Observing Basics: How to observe variable stars

A star changing brightness is a captivating affair.
By | Published: November 23, 2022
To estimate the changing brightness of a variable star, such as Algol (Beta [β] Persei), it’s best to directly compare it to other nearby stars of known magnitudes (marked above in green). The eclipse times for Algol between late October and the end of the year are listed in the table at right.
Chart: Astronomy: Roen Kelly. Eclipse times: RASC Observer’s Handbook

Arguably, a hobby’s greatest benefit is derived from its rewards. I’ve been an avid backyard astronomer for 60 years. I still recall the night in 1963 when my high school friend Ray Gerbi showed me Saturn and its rings through his 80x Gilbert reflecting telescope. That experience and a penchant for writing paved my way to this column, which has rewarded me countless times over the years (more on that next month).

As for the observational aspect of backyard astronomy, no activity has rewarded me more than variable star observing. After briefly toying with beginner-level variables like R Leonis, I joined the American Association of Variable Star Observers (AAVSO) in 1980. Since then, I’ve forwarded more than 80,000 visual brightness estimates of variable stars to this noble organization. Each one wound up in a database that the AAVSO makes available to astronomers worldwide. In other words, variable stars have rewarded me some 80,000 times over!

You don’t have to become an avid variable star observer like me, but if you’ve never witnessed a star change brightness, I urge you to at least give it a try. The typical variable star fades from maximum to minimum brightness and back over a period of days, months, or even years. But now I’m going to introduce you to one that dims and bounces back in just a matter of hours. Moreover, it’s bright enough to view with the unaided eye. Without further ado, our one-night variable star is the eclipsing binary Algol (Beta [β] Persei).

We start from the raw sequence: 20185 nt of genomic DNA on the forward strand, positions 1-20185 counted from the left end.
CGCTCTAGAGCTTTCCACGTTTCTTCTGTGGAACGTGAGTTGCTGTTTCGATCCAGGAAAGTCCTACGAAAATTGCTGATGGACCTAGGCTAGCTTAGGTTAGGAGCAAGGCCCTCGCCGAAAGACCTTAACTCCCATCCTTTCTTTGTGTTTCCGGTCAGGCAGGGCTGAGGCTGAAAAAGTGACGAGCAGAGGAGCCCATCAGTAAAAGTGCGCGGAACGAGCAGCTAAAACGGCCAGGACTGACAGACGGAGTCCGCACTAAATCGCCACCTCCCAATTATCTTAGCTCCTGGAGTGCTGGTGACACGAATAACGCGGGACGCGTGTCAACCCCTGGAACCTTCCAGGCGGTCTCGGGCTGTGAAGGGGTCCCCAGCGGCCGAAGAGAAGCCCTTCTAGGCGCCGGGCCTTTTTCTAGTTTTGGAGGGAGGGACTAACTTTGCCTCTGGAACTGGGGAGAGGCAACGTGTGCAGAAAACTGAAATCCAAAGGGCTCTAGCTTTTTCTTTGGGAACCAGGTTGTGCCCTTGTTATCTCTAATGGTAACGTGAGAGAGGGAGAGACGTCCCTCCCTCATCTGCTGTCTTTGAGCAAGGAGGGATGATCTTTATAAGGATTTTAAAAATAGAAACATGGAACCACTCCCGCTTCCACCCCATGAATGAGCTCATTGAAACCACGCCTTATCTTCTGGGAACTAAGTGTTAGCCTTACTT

Visible as a single 2nd-magnitude star, Algol is actually a tight eclipsing binary system comprised of a hot and bright main-sequence star paired with a cooler and dimmer subgiant. The two complete an orbit every 2.87 days, and because their orbits are edge-on to our line of sight, they periodically eclipse one another. A deep (primary) eclipse occurs when the fainter star passes in front of its brighter partner. When this happens, Algol fades from magnitude 2.1 to 3.4. (The secondary eclipse is too small to detect without specialized equipment.)


If you’re up to experiencing an Algol eclipse, here’s what you need to do. First, equip yourself with a clipboard, pencil, red-filtered flashlight, and a watch or smartphone to keep track of time. The clipboard should hold a blank sheet of paper and a copy of the Algol field chart at left. Next, use the accompanying table to select a date and time for an upcoming eclipse. From beginning to end, each eclipse lasts about 10 hours. Fortunately, Algol is nearly at maximum brightness in the early and late hours of the eclipse. You’ll catch most of the action by starting your observations three hours before mid-eclipse and continuing for another three hours afterward.

Step outside about 10 to 15 minutes before this time to dark-adapt your eyes and familiarize yourself with the location of Algol and surrounding comparison stars. Their magnitudes are labeled in green on the Algol field chart. When ready, make an initial magnitude estimate of Algol. Simply find a nearby star that’s equal in brightness to Algol and jot down the time and magnitude. Don’t fret over accuracy; the data you collect are for your eyes only. Your goal is simply to document the behavior of an eclipsing variable. While most visual observers of Algol-type variables make their estimates every 10 to 15 minutes, you’ll get decent results by checking in every 20 to 30 minutes. After returning indoors, graph your data using time as your X-axis and magnitude as your Y-axis. When you connect these points, you will have created a light curve of Algol’s eclipse. Pretty neat, eh?

If you only have time for a quick look, make an estimate of Algol’s magnitude a few hours before a predicted minimum. Then, when it is close to its maximum brightness, repeat at the time of mid-eclipse. You’ll be amazed at the difference!

If your experience with Algol piques your interest in variable stars, I encourage you to find out more about this rewarding activity. Your best source is the AAVSO website (www.aavso.org), where you’ll find a how-to guide for beginners and a list of easy-to-observe variables.

Questions, comments, or suggestions? Email me at gchaple@hotmail.com. Next month: A final bow. Clear skies!